All 10 Tyler, the Creator Album and Mixtape Covers, Ranked
Photo: Pascal Le Segretain/Getty Images

All 10 Tyler, the Creator Album and Mixtape Covers, Ranked

From scary to good to scary-good.

10. Cherry Bomb (2015)

Cherry Bomb has nearly as many album covers as it has songs. Tyler, the Creator dropped four alternate versions of artwork to go with his third studio salvo. (One of them is just as zoom-in on a man who pissed his jeans while smoking. So, there’s that.)

There’s a haphazardness in the project that bleeds into the visuals. Or as Tyler would later reflect on 2021’s “Massa”: "That caterpillar went to cocoon, do you get me?/See I was shiftin’, that’s really why Cherry Bomb sounded so shifty."

9. Igor (2019)

Fitting for a strange, sad, and beautiful Grammy-winning record about unrequited love, Igor’s album cover gives off hopeful Valentine’s card vibes. Pink construction paper and a hastily cut out portrait of a heartbroken man lost in a Bermuda love triangle.

8. Goblin (Deluxe Edition) (2011)

The forehead of our hollow-eyed, shirtless Odd Future leader is tattooed with an upside-down cross—a symbol associated with the martyrdom of Peter the Apostle. He was crucified upside-down because he felt unworthy of dying in the same manner as Jesus. Like Peter, Goblin’s deluxe edition cover goes hard, but isn’t quite as worthy of the one it follows.

7. Bastard (2009)

Was anyone else too broke to pay for public school portraits, so you just kept the proofs they sent home with the big lettering watermark splayed across? No, just us? Well, the cover art for Tyler’s self-produced solo mixtape creates that kind of mood. Bastard is home-school music class for Children of the Corn.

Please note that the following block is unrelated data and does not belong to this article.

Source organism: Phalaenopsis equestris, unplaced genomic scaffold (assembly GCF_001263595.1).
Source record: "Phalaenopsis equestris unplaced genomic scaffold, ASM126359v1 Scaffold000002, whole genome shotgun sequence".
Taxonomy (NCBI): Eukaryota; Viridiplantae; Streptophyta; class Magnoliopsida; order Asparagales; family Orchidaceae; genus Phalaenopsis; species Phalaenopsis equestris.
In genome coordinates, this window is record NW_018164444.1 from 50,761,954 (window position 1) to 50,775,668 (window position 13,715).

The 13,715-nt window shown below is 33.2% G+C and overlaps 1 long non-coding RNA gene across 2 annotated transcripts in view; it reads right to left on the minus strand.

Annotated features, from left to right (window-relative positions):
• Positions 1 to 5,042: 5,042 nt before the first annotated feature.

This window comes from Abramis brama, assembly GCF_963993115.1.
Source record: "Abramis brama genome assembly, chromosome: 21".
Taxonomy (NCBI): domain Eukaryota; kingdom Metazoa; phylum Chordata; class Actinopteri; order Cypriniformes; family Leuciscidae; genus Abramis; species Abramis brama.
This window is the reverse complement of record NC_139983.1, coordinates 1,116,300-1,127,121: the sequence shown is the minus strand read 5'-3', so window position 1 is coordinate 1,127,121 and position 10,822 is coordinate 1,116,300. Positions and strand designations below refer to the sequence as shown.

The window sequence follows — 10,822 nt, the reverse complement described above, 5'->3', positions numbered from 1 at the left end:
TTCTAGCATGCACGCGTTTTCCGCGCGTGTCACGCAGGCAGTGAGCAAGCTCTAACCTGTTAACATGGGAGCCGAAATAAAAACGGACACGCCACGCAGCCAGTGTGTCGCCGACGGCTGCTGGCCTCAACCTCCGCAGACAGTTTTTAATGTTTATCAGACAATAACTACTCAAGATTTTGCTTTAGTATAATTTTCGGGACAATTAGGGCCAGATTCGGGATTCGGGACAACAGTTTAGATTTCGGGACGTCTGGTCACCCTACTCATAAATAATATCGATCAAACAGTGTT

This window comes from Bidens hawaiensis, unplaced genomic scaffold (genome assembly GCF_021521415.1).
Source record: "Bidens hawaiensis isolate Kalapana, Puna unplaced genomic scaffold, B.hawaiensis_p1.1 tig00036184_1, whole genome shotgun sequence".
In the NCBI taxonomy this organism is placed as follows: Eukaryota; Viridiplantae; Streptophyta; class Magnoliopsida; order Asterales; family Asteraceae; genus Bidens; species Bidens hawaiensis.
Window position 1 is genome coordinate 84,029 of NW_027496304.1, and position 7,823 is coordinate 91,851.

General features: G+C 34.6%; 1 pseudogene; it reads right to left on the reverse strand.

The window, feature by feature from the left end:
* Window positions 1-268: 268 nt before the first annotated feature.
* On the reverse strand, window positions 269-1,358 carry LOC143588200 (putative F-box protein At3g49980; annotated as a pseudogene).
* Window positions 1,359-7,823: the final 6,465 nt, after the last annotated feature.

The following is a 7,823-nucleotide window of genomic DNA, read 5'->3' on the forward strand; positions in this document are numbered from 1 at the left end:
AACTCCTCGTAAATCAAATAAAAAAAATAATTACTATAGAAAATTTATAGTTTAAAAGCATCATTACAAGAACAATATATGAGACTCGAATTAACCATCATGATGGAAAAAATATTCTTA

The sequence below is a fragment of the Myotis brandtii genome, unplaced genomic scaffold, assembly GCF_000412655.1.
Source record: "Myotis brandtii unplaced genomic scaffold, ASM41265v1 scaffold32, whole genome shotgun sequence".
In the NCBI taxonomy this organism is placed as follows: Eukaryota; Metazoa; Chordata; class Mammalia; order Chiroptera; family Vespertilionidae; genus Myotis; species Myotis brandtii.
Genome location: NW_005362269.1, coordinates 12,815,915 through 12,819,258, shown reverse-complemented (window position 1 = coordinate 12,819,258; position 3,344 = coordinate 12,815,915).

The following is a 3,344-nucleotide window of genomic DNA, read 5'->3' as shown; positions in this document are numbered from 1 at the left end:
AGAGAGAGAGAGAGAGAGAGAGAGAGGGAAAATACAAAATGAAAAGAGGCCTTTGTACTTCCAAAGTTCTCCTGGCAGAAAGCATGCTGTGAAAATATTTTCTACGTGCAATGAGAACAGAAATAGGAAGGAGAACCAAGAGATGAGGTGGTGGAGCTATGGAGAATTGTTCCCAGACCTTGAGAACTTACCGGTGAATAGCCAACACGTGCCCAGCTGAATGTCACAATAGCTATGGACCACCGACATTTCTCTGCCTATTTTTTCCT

6. Goblin (2011)

Fun fact: The OG version of Goblin’s art features an 1865 photograph of Buffalo Bill, the American cowboy and showman. Bill was 19 years old when the black-and-white was snapped. Tyler, too, was 19 when this record—his first studio production, complete with rootin’, tootin’, bust-out hit “Yonkers”—dropped. Like his cover muse, the Creator is nothing if not a cowboy and a showman.

5. Call Me If You Get Lost (2021)

Tyler nails the alignment between sound and aesthetic with the artwork for his second Grammy-swiping LP. The worldly Creator took inspiration from dusty passport and travel cards from the 1900s, but we also see the ID card as an echo back to the cover art for Ol’ Dirty Bastard’s Return to the 36 Chambers: The Dirty Version, which features ODB’s food stamp card. A return to mixtape-era rap, off-kilter wordplay, and fake IDs.

4. Wolf (2013)

Tyler busted free of his horrorcore-esque shock-rap shackles for his third studio record. “Talking about rape and cutting bodies up, it just doesn’t interest me anymore,” he told Spin at the time. “What interests me is making weird hippie music for people to get high to.” A less-aggro Tyler landed on cover art that was significantly less rape-y and way more Bob Ross-y. So cheesy, it’s wonderful. (Mark Ryden’s special vinyl edition art for Wolf, with its childlike portrait of Tyler in the woods, slaps, too.)

3. Music Inspired By Illumination & Dr. Seuss’ The Grinch (2018)

Imagine Pixar’s mentality filtered through the mind a madman who eats cockroaches for kicks. With his Grinch EP, Tyler took a shot at “making Christmas themed music, but not making it too xmasy was the goal [and] keeping 7 year olds in mind but also wanting the parents to listen also.” How that translates to the music’s packaging? A Grinch so psycho he might just eat his own dog—after he steals your presents.

2. Call Me If You Get Lost: The Estate Sale (2023)

You and the fam rent an Airbnb on a remote lake to get away for a long summer weekend. You fling open the cottage door, and there over the unlit fireplace is a painting of a baby-blue warrior traveller against dramatic clouds, majestic mountain, and sailboat pointing crotch-ward. You steal that painting before you head home because it’s so damn glorious.

1. Flower Boy (2017)

Move over, Daisy Age. Tyler is living in the Sunflower Age, and it’s the honey all the bees swarm to. The music artist, who speaks in bright colors, sent visual artist Eric White sketches for Flower Boy’s cover. White then flipped and flourished Tyler’s drawings into a brilliant and bizarre painting. This one deserves all the flowers.

More From LEVEL: